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How to Know When to Move Into a Retirement Community

Maybe you've avoided financial pitfalls and are enjoying retirement stress-free or you've simply become an empty nester, but you may wonder if it's time to relocate to a retirement community. For most people, it's not an easy decision. We spoke to senior housing expert and Senior Housing Solutions founder Bruce Rosenblatt about the issues to consider to get your timing right. It turns out that retirement communities may not be what you think.

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According to Rosenblatt, the sooner you make your move, the better. "Better five years too early than five years too late," he says. "Many times people wait for a crisis to occur, and it's much better to be proactive so you can make the decision yourself."

It's important to realize that a crisis for you or your partner is more likely than you think. "Usually, people at some level have denial and think nothing is ever going to happen to them," he says. "But statistically, 65% of people over 65 will need long-term care."

He urges couples, especially, to make the move sooner rather than later. "It's much better to do it as a couple, so that you're not putting the burden on one person," he says. If your spouse becomes ill before you've made the move, you're stuck with either being a caretaker or arranging assistance, and making a move without help is that much harder. If your partner dies before you move, you're not only left sifting through their things and downsizing a whole house as you grieve but, if they handled the money in the relationship, you are also tackling some difficult tasks you may not know much about. "It's much harder to do this when you're single."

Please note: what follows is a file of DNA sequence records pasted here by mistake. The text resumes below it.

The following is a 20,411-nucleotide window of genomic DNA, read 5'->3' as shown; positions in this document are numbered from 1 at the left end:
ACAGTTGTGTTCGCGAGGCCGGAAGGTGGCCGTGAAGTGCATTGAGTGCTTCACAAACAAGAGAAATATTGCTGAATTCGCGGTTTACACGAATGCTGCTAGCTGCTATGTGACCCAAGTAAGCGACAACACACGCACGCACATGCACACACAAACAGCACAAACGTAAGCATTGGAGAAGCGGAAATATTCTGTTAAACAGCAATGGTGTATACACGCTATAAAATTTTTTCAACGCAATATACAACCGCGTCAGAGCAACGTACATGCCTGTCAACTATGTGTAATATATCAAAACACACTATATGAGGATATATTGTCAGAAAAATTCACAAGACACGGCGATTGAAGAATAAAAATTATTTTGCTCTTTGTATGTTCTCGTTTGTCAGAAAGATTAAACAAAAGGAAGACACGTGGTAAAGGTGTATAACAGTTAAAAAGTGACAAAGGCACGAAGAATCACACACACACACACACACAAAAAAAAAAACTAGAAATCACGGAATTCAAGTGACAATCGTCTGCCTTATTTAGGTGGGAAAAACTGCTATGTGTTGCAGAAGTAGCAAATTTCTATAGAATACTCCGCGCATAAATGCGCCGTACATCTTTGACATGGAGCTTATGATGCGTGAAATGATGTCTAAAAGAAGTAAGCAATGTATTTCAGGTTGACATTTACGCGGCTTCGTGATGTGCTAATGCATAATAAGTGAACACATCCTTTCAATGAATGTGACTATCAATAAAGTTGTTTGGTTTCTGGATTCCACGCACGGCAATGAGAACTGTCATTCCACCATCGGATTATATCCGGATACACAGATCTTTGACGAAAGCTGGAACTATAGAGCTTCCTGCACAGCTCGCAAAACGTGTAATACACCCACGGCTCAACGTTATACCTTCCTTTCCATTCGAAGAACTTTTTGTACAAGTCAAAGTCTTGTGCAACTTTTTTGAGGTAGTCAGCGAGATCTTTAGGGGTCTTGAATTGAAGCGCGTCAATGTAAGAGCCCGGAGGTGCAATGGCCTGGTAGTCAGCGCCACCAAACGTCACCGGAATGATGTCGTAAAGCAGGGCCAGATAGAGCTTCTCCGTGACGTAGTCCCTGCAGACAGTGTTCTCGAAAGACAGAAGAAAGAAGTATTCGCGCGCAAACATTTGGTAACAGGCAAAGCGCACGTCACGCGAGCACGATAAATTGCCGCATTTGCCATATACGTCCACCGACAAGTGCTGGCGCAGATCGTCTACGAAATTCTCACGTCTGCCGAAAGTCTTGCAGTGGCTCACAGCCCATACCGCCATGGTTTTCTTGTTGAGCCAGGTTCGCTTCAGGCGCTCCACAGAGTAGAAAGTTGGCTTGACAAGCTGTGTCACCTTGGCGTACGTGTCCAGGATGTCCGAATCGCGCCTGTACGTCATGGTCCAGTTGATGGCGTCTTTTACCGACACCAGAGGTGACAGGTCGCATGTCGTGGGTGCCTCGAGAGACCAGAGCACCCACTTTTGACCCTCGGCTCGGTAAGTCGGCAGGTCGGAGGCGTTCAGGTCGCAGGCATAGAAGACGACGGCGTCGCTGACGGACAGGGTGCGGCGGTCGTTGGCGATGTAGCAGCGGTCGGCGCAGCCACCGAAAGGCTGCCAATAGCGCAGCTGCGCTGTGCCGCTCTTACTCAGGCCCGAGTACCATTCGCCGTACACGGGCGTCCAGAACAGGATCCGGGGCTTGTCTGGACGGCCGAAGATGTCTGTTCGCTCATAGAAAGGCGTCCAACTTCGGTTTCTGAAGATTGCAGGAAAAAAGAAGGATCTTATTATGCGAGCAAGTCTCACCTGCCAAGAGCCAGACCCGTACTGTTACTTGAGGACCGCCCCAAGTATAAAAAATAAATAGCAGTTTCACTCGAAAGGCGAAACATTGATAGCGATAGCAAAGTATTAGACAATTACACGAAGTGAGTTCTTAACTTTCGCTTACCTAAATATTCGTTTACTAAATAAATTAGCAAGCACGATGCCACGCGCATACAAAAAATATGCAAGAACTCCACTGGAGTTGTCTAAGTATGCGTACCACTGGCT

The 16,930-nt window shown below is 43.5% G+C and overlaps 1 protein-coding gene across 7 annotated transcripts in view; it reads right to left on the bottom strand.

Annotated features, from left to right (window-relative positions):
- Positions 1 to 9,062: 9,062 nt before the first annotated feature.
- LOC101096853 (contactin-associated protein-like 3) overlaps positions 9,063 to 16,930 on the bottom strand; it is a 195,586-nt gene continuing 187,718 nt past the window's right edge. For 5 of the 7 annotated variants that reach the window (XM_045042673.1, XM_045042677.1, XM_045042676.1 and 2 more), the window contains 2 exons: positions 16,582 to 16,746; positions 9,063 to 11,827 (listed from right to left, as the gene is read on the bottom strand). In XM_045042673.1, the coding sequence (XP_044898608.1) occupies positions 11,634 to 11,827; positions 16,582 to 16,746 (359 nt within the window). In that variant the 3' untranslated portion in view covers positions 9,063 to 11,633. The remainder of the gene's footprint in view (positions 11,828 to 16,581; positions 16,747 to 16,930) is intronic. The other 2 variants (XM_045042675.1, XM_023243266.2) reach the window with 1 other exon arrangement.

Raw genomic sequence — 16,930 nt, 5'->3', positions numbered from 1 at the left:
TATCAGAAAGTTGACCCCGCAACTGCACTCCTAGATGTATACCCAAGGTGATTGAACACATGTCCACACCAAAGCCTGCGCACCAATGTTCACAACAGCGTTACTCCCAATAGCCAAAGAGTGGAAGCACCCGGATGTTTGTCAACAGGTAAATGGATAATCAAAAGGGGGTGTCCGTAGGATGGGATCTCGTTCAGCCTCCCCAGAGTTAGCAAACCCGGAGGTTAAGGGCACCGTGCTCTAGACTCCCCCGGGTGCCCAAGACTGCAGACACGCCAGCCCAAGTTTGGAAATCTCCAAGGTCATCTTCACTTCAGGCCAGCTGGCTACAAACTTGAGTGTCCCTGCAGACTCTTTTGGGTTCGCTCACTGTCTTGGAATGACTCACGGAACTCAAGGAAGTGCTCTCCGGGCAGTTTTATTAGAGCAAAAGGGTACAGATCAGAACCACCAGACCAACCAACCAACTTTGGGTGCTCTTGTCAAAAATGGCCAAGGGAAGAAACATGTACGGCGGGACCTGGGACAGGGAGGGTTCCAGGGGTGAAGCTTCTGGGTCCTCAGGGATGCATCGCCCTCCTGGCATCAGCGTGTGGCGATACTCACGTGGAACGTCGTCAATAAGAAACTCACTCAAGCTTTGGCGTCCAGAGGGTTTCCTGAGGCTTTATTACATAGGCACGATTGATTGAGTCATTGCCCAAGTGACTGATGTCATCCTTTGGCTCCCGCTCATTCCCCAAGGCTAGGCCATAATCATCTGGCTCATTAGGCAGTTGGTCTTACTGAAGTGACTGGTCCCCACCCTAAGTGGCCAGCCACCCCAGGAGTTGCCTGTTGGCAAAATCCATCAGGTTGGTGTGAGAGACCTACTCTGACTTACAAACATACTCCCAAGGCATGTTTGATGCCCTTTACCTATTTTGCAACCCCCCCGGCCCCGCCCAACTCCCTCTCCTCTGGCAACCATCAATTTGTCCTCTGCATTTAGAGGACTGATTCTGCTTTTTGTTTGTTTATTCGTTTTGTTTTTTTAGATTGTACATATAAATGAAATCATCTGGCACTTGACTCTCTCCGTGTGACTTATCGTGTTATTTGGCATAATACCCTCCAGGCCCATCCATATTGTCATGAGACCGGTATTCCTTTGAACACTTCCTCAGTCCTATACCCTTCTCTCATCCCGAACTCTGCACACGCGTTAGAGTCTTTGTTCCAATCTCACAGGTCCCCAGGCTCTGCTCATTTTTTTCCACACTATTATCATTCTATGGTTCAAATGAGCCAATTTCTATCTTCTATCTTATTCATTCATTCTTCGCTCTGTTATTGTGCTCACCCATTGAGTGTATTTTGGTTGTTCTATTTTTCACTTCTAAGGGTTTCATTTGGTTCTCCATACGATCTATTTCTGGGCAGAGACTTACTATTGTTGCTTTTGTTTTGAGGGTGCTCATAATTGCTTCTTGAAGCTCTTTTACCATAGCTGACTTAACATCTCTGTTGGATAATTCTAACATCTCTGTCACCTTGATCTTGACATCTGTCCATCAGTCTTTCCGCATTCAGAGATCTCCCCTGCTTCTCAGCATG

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Rosenblatt also wants people to realize that assisted living communities are not the same as nursing homes, which have been hit hard by the coronavirus pandemic in multiple headline-grabbing cases. "There are communities where you can move in right now and they have zero cases and have mitigated the risk, and they still have activities, meals, and health care," he says.

To make the decision about where to go, a senior housing expert is just one professional to consult — you will also want to make appointments with your attorney, your accountant, your insurance carrier (if you have long-term-care insurance), and your kids. What you can afford likely will have a significant impact on your choices, as will speaking to an expert who can consider any cost-reducing factors, such as discounts for veterans. 

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There's also the basic consideration of quality of life — make the move earlier and you can have more fun in your remaining years. "Moving to a senior living community allows a couple to make friends together, enjoy their time together, and get on with their life without having to worry about burdening anyone else," Rosenblatt says. "Most of the people I worked with tell me they're happy — and only wished they had moved sooner."

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